That 1 Guy
8 p.m. Tuesday
113 N. Crawford Ave, Norman
When you see a guy standing alone onstage, next to a pair of connected steel pipes and wearing a top hat, you might be a bit taken aback. Mike Silverman — the one-man act called That 1 Guy — is completely aware of how he looks.
“Where did that thing come from?” he asked, characterizing the response someone might give to the instrument he constructed himself.
He calls it the Magic Pipe. Silverman creates various sounds by plucking, slapping or bowing the two strings on the pipe, and then he produces percussion by beating on the steel pipe itself. He knows what people might be thinking: “Why the hell is this guy doing this?” But this seemingly random, industrial-looking instrument is the culmination of a fairly linear process.
A classically trained bassist, Silverman started experimenting as a one-man band in the mid-’90s with two distinct projects. In one of them, he would play a double bass, which he ran through loops and effects, resulting in an ambient sound. In contrast, his other project was more song-oriented, using a one-string electric bass and an old drum machine.
“The magic pipe was almost a way to combine those two worlds,” he said.
Looking for something that would allow him to expand his aggressive, rhythm-heavy bass style with structured songs, he began conceptualizing the Magic Pipe in 1999. After receiving a $10,000 estimate from a professional instrument builder, a friend suggested Silverman build it himself. Silverman built a rough, very heavy version of the Magic Pipe, combining a basic knowledge of signal pads, electricity and soldering with help from a guitar player friend who was also an electrical engineer.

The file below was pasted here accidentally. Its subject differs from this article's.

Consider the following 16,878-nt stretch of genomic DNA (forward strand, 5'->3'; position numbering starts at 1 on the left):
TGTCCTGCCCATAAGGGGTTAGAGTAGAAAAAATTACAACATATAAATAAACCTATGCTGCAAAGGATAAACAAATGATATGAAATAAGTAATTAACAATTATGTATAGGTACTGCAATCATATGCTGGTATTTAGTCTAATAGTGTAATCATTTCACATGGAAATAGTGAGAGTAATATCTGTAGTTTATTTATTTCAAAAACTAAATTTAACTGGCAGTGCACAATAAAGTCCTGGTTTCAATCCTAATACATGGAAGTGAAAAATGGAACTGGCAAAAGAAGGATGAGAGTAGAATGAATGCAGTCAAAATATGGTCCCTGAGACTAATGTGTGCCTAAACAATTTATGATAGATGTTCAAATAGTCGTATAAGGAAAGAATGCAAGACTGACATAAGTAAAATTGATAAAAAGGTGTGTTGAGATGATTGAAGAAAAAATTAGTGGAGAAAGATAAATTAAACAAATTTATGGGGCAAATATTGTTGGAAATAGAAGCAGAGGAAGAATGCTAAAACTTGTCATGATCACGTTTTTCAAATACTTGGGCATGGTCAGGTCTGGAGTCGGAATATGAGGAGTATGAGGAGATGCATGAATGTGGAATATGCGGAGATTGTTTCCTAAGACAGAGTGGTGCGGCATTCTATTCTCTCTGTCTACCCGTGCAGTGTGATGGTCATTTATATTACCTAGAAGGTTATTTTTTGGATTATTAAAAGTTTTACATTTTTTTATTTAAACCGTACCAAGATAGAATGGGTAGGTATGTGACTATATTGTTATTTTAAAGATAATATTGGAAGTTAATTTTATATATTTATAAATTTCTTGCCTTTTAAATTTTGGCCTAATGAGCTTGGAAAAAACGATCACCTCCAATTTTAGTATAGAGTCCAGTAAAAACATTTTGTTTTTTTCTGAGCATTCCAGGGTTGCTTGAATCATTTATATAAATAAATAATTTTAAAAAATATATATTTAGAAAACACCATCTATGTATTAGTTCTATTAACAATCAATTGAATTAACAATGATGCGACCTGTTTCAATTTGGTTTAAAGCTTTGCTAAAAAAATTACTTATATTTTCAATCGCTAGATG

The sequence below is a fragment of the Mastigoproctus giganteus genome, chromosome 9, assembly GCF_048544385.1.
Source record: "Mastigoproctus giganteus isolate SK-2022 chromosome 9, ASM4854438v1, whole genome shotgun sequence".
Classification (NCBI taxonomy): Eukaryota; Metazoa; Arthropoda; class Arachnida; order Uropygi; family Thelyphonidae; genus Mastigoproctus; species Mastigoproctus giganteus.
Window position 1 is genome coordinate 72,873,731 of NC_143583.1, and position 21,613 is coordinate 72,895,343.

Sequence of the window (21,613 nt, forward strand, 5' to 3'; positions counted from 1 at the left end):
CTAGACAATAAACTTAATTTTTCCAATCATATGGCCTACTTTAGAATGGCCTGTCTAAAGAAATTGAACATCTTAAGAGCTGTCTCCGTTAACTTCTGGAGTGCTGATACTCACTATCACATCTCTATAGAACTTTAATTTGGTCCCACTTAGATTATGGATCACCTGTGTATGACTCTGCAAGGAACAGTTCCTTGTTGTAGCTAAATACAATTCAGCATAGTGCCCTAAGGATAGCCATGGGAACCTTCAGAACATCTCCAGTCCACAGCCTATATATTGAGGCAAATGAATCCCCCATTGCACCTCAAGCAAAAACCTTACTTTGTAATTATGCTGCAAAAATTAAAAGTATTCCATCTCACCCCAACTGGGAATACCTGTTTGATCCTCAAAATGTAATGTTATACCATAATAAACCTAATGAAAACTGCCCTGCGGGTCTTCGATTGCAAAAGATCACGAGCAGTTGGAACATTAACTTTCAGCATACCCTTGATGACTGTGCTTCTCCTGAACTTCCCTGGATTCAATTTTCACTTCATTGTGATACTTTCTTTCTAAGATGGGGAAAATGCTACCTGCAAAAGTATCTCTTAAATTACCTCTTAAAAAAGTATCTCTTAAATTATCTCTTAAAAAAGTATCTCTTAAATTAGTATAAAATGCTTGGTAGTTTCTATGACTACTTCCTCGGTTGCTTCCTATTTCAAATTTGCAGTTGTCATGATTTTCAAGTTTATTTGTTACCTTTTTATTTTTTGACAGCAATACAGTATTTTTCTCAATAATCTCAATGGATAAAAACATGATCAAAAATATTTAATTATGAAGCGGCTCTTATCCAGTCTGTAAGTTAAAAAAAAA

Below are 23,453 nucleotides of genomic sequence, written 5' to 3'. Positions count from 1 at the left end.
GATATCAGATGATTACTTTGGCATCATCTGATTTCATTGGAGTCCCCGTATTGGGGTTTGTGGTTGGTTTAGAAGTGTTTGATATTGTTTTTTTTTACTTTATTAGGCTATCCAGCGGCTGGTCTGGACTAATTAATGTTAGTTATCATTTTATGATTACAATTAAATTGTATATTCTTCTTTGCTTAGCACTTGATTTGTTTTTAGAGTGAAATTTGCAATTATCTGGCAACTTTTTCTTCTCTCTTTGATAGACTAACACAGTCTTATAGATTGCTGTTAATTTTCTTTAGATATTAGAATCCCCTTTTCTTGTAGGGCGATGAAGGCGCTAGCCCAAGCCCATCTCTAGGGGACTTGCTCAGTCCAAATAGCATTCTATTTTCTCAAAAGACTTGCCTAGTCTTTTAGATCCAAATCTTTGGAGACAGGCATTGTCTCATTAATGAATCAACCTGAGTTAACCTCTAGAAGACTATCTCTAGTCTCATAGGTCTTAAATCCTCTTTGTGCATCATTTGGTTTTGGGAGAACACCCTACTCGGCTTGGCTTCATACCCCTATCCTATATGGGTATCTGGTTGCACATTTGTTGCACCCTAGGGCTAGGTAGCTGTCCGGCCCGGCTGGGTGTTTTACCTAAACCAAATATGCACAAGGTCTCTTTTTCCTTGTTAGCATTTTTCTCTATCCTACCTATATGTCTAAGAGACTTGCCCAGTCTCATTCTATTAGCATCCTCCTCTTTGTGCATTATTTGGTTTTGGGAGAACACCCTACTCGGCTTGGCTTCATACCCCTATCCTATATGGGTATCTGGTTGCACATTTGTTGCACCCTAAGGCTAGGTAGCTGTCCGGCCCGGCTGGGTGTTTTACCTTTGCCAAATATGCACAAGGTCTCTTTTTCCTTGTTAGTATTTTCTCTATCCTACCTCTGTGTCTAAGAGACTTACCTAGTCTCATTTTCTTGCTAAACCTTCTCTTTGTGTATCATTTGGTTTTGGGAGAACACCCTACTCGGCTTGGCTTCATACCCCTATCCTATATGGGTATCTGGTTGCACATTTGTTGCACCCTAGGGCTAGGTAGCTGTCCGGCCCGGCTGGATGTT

Having just finished recording his fifth album as That 1 Guy, Silverman’s sound has fully evolved from the minimalist rock songs he created with his one-string bass and drum machine to something larger.
Part of this has to do with his recording process. He recorded his early albums live in studio. Now, with the help of studio engineer Billy Hume, he pays more attention to the details.
“I think it’s my best work,” Silverman said.
He even surprises himself with how traditionalist he has become with his songwriting.
“Wow, it really has a verse, a chorus, a verse and then it has a solo in the middle,” he said about one of his favorite tracks on the new album. “It’s kind of a ridiculous idea because everything I do is a solo. I mean, I’m playing by myself.”
Silverman remains confident that his evolution as an artist has been for the best.
“I feel like I’m really looking at the songs and I’m really looking at the bigger picture in terms of where all the little parts fit into the big picture,” he said. “It’s been interesting.”